Audrey O’Mahony of Accenture is standing in front of a grey curtain and smiling into the camera.
Audrey O’Mahony. Image: Accenture

‘Remote working has levelled a lot of organisational hierarchy’

25 Aug 2020

Accenture’s Audrey O’Mahony reflects on the changes Covid-19 has brought to the workplace and shares her thoughts on how companies will need to cater to employee needs, now and in the future.

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Are the changes we’ve encountered at work during Covid-19 here to stay? How has the organisational hierarchy been affected? I ask Audrey O’Mahony, a managing director in talent and organisation at Accenture, for her thoughts. When it came time to react internally to the challenges posed by the pandemic, putting employees first was her main concern.

“As a global business we were quite used to using technology-based collaboration tools, but working this way at home and on a sustained basis was new for many of us,” she says. “We worked with employees to ensure we understood the extent to which people could balance the demands of work and home life, particularly parents and carers.

“We then quickly mobilised an office-wide campaign centralising all our support tools, information and policies in one place with easy access, focusing on communications, health and wellbeing, and ‘learning for the new’.”

This became a place where employees could access “practical support and help” and get regular updates from the leadership team. People could use it to learn new skills, share their experiences and take part in “team quizzes, yoga sessions or a virtual coffee”.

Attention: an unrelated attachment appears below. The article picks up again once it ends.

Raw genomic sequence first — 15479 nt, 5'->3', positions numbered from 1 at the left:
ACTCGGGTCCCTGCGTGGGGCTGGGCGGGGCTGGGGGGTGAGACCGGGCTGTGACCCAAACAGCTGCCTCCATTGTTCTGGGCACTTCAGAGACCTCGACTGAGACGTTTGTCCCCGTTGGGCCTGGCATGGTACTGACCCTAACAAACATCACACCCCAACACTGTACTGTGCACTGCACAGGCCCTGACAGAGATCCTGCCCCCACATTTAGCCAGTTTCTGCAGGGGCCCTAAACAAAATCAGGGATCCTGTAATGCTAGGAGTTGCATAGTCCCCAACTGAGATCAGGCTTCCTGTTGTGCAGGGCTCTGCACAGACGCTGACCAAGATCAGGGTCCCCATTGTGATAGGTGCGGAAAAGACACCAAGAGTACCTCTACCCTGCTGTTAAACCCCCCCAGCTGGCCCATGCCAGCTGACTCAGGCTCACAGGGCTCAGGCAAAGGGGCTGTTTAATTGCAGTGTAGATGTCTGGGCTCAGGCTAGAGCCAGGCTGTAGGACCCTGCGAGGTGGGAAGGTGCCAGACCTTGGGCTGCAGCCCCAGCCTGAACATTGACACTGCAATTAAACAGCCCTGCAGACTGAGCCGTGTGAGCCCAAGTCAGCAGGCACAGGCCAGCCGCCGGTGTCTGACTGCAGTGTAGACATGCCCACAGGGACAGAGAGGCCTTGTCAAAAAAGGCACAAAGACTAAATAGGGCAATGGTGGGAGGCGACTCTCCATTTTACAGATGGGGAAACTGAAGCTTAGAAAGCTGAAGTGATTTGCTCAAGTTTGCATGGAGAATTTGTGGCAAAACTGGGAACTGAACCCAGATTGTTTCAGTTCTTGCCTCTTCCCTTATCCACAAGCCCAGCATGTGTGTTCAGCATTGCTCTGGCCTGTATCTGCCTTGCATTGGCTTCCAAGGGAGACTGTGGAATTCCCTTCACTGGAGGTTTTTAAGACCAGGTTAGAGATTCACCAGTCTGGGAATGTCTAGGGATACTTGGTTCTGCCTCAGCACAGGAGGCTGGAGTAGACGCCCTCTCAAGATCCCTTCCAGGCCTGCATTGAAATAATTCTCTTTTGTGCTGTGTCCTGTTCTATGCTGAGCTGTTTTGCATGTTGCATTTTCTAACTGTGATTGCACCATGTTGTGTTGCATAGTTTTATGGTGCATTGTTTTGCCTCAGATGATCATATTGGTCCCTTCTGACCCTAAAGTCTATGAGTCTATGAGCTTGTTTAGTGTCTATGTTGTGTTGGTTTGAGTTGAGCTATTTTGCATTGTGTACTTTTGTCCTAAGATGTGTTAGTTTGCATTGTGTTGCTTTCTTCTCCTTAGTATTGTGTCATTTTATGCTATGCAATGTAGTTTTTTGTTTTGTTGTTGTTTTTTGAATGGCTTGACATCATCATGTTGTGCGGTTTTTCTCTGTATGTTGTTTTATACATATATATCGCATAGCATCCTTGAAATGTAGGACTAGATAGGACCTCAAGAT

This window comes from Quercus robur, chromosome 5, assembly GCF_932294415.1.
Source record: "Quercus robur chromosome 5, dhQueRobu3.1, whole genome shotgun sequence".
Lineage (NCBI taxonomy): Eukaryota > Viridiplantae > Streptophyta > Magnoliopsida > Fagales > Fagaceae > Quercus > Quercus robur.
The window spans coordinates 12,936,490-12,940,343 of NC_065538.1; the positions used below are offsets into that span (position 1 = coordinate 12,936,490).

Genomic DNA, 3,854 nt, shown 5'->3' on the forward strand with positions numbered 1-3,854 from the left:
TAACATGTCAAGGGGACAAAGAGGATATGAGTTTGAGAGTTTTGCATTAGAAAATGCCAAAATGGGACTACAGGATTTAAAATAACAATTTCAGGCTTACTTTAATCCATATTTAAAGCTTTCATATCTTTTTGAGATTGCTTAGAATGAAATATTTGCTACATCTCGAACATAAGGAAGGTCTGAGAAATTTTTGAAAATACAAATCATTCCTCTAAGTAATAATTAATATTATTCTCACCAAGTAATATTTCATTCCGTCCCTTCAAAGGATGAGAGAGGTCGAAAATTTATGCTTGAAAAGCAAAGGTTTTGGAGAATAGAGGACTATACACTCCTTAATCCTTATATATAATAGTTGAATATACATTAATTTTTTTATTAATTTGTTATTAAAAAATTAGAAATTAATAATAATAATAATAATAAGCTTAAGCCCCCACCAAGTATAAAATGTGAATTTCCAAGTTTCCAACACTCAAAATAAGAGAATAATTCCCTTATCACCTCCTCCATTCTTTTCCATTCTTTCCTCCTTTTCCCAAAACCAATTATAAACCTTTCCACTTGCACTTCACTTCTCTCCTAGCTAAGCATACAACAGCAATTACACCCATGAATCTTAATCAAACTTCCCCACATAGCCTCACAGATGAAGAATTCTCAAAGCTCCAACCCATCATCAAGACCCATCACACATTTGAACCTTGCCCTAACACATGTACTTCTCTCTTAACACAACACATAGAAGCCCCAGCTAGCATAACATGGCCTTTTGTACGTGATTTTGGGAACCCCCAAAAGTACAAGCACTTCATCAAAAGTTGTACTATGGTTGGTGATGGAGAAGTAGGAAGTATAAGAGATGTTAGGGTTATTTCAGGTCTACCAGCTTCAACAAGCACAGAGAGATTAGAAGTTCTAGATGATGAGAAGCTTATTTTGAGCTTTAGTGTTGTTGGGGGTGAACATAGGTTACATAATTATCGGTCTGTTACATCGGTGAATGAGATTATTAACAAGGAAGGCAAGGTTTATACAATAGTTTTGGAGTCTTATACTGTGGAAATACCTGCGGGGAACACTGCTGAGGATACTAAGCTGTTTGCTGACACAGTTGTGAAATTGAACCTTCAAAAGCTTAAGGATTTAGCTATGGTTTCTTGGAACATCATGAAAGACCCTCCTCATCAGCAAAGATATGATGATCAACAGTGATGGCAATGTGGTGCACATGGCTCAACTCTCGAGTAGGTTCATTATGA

“Our key goal was to ensure our people had a sense of belonging and that they felt supported,” she adds.

‘A tale of two halves’

As someone who works with large companies across all industry sectors to help them future-proof their teams, O’Mahony has been privy to some of the lessons businesses have learned in the past few months.

“I think for several companies it’s been a tale of two halves,” she says. “Many of our clients have been surprised by what can be achieved remotely and by the pace and scale of change that they were able to push through at the height of the crisis.”

One of the biggest realisations O’Mahony witnessed has been Covid dispelling some of the preconceptions around remote working “diluting productivity”.

“For some, that’s been a radical shift and it means it will be easier for them to reimagine their future working models” she says.

“On the other hand, many of our clients have felt the pain of not being agile enough or digital enough to serve customers differently at the pace needed or to redeploy people to different work. This is reshaping how they are now thinking about where they need to invest to become both a more resilient and a more responsive business.”

O’Mahony believes that many of these changes in attitudes will be here to stay and that choice is the main driver. “Our recent research indicates that many employees will expect to have the choice.

“The important thing for organisations to consider will be how they can reimagine their office space to be a brilliant cultural touchpoint for employees and how they get the right blend of on-site and remote working. With employees spending much more of their time at home, the needs and uses of the physical office environment will be different.”

Reaching an ‘inflection point’

A lot of time has been spent reflecting on Covid-19 and predicting what’s to come down the line, but thinking about the near future is just as important. O’Mahony believes there is a “considerable shift” in store for what we do and how we do it.